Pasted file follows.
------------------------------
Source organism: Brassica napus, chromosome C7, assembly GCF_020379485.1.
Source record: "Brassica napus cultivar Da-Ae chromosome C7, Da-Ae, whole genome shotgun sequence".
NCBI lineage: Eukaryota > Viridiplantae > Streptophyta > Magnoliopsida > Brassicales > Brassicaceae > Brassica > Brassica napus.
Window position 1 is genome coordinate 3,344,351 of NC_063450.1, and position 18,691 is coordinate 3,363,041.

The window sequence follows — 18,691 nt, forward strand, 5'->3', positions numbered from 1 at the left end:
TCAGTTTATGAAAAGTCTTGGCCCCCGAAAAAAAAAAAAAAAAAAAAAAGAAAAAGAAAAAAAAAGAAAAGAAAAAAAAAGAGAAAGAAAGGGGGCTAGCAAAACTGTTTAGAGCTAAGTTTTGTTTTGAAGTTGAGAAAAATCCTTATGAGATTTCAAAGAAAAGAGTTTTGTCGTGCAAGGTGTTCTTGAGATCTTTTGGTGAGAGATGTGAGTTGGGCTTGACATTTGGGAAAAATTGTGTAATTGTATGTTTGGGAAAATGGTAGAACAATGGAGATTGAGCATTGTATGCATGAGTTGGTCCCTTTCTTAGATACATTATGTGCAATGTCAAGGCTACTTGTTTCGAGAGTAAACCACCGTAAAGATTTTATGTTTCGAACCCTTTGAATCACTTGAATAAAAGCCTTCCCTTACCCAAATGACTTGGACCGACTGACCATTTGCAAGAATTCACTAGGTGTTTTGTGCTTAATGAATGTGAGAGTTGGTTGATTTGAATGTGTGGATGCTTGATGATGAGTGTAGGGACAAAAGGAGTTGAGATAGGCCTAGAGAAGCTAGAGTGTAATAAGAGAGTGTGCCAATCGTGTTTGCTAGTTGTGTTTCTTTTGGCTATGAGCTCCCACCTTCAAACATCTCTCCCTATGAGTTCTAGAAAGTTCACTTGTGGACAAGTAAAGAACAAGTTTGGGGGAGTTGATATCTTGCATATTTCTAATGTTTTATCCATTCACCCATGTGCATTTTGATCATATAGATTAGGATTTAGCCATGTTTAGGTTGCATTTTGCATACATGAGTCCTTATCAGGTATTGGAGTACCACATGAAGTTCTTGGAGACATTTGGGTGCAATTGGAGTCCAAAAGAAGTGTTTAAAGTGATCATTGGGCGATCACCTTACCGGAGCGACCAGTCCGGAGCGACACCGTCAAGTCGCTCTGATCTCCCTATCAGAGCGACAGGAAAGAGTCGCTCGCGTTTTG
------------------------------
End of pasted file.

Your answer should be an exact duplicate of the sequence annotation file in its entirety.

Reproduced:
Source organism: Brassica napus, chromosome C7, assembly GCF_020379485.1.
Source record: "Brassica napus cultivar Da-Ae chromosome C7, Da-Ae, whole genome shotgun sequence".
NCBI lineage: Eukaryota > Viridiplantae > Streptophyta > Magnoliopsida > Brassicales > Brassicaceae > Brassica > Brassica napus.
Window position 1 is genome coordinate 3,344,351 of NC_063450.1, and position 18,691 is coordinate 3,363,041.

The window sequence follows — 18,691 nt, forward strand, 5'->3', positions numbered from 1 at the left end:
TCAGTTTATGAAAAGTCTTGGCCCCCGAAAAAAAAAAAAAAAAAAAAAAGAAAAAGAAAAAAAAAGAAAAGAAAAAAAAAGAGAAAGAAAGGGGGCTAGCAAAACTGTTTAGAGCTAAGTTTTGTTTTGAAGTTGAGAAAAATCCTTATGAGATTTCAAAGAAAAGAGTTTTGTCGTGCAAGGTGTTCTTGAGATCTTTTGGTGAGAGATGTGAGTTGGGCTTGACATTTGGGAAAAATTGTGTAATTGTATGTTTGGGAAAATGGTAGAACAATGGAGATTGAGCATTGTATGCATGAGTTGGTCCCTTTCTTAGATACATTATGTGCAATGTCAAGGCTACTTGTTTCGAGAGTAAACCACCGTAAAGATTTTATGTTTCGAACCCTTTGAATCACTTGAATAAAAGCCTTCCCTTACCCAAATGACTTGGACCGACTGACCATTTGCAAGAATTCACTAGGTGTTTTGTGCTTAATGAATGTGAGAGTTGGTTGATTTGAATGTGTGGATGCTTGATGATGAGTGTAGGGACAAAAGGAGTTGAGATAGGCCTAGAGAAGCTAGAGTGTAATAAGAGAGTGTGCCAATCGTGTTTGCTAGTTGTGTTTCTTTTGGCTATGAGCTCCCACCTTCAAACATCTCTCCCTATGAGTTCTAGAAAGTTCACTTGTGGACAAGTAAAGAACAAGTTTGGGGGAGTTGATATCTTGCATATTTCTAATGTTTTATCCATTCACCCATGTGCATTTTGATCATATAGATTAGGATTTAGCCATGTTTAGGTTGCATTTTGCATACATGAGTCCTTATCAGGTATTGGAGTACCACATGAAGTTCTTGGAGACATTTGGGTGCAATTGGAGTCCAAAAGAAGTGTTTAAAGTGATCATTGGGCGATCACCTTACCGGAGCGACCAGTCCGGAGCGACACCGTCAAGTCGCTCTGATCTCCCTATCAGAGCGACAGGAAAGAGTCGCTCGCGTTTTG